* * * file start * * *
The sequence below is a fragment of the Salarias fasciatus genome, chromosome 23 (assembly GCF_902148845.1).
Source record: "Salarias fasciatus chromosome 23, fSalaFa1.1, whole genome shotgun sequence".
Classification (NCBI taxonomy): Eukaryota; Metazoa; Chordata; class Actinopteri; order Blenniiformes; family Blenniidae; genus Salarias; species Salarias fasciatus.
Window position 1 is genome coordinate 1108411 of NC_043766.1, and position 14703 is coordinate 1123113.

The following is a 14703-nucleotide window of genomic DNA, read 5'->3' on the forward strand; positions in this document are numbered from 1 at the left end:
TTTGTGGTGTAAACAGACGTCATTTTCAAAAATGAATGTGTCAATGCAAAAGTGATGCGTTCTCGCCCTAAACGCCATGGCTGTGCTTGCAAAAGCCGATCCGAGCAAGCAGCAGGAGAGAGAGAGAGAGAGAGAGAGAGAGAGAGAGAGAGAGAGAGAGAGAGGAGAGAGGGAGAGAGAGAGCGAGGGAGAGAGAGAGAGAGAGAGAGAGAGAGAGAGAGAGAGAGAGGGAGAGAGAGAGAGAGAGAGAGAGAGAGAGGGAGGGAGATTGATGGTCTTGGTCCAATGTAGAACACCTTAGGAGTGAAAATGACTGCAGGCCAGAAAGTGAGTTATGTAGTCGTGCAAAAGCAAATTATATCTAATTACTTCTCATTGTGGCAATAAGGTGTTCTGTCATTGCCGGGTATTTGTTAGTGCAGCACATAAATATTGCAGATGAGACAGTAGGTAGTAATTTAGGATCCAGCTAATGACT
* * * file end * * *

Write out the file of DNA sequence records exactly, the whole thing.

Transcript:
The sequence below is a fragment of the Salarias fasciatus genome, chromosome 23 (assembly GCF_902148845.1).
Source record: "Salarias fasciatus chromosome 23, fSalaFa1.1, whole genome shotgun sequence".
Classification (NCBI taxonomy): Eukaryota; Metazoa; Chordata; class Actinopteri; order Blenniiformes; family Blenniidae; genus Salarias; species Salarias fasciatus.
Window position 1 is genome coordinate 1108411 of NC_043766.1, and position 14703 is coordinate 1123113.

The following is a 14703-nucleotide window of genomic DNA, read 5'->3' on the forward strand; positions in this document are numbered from 1 at the left end:
TTTGTGGTGTAAACAGACGTCATTTTCAAAAATGAATGTGTCAATGCAAAAGTGATGCGTTCTCGCCCTAAACGCCATGGCTGTGCTTGCAAAAGCCGATCCGAGCAAGCAGCAGGAGAGAGAGAGAGAGAGAGAGAGAGAGAGAGAGAGAGAGAGAGAGAGAGGAGAGAGGGAGAGAGAGAGCGAGGGAGAGAGAGAGAGAGAGAGAGAGAGAGAGAGAGAGAGAGAGGGAGAGAGAGAGAGAGAGAGAGAGAGAGAGGGAGGGAGATTGATGGTCTTGGTCCAATGTAGAACACCTTAGGAGTGAAAATGACTGCAGGCCAGAAAGTGAGTTATGTAGTCGTGCAAAAGCAAATTATATCTAATTACTTCTCATTGTGGCAATAAGGTGTTCTGTCATTGCCGGGTATTTGTTAGTGCAGCACATAAATATTGCAGATGAGACAGTAGGTAGTAATTTAGGATCCAGCTAATGACT